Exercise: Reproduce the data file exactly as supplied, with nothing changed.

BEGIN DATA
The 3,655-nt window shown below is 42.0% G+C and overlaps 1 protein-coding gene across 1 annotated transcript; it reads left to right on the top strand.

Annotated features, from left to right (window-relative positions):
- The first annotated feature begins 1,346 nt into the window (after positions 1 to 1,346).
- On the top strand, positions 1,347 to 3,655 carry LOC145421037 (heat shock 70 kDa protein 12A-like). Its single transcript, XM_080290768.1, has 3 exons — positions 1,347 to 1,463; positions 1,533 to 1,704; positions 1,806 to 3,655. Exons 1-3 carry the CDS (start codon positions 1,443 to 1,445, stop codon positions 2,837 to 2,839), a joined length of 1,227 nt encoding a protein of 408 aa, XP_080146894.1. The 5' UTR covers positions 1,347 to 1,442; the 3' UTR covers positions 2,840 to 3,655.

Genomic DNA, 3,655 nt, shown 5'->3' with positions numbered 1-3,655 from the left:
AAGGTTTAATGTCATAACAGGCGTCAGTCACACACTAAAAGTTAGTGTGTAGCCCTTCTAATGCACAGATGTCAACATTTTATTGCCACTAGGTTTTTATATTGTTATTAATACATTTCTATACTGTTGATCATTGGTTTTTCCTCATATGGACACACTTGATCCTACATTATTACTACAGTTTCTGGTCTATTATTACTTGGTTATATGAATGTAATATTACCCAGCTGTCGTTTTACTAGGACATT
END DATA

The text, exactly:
The 3,655-nt window shown below is 42.0% G+C and overlaps 1 protein-coding gene across 1 annotated transcript; it reads left to right on the top strand.

Annotated features, from left to right (window-relative positions):
- The first annotated feature begins 1,346 nt into the window (after positions 1 to 1,346).
- On the top strand, positions 1,347 to 3,655 carry LOC145421037 (heat shock 70 kDa protein 12A-like). Its single transcript, XM_080290768.1, has 3 exons — positions 1,347 to 1,463; positions 1,533 to 1,704; positions 1,806 to 3,655. Exons 1-3 carry the CDS (start codon positions 1,443 to 1,445, stop codon positions 2,837 to 2,839), a joined length of 1,227 nt encoding a protein of 408 aa, XP_080146894.1. The 5' UTR covers positions 1,347 to 1,442; the 3' UTR covers positions 2,840 to 3,655.

Genomic DNA, 3,655 nt, shown 5'->3' with positions numbered 1-3,655 from the left:
AAGGTTTAATGTCATAACAGGCGTCAGTCACACACTAAAAGTTAGTGTGTAGCCCTTCTAATGCACAGATGTCAACATTTTATTGCCACTAGGTTTTTATATTGTTATTAATACATTTCTATACTGTTGATCATTGGTTTTTCCTCATATGGACACACTTGATCCTACATTATTACTACAGTTTCTGGTCTATTATTACTTGGTTATATGAATGTAATATTACCCAGCTGTCGTTTTACTAGGACATT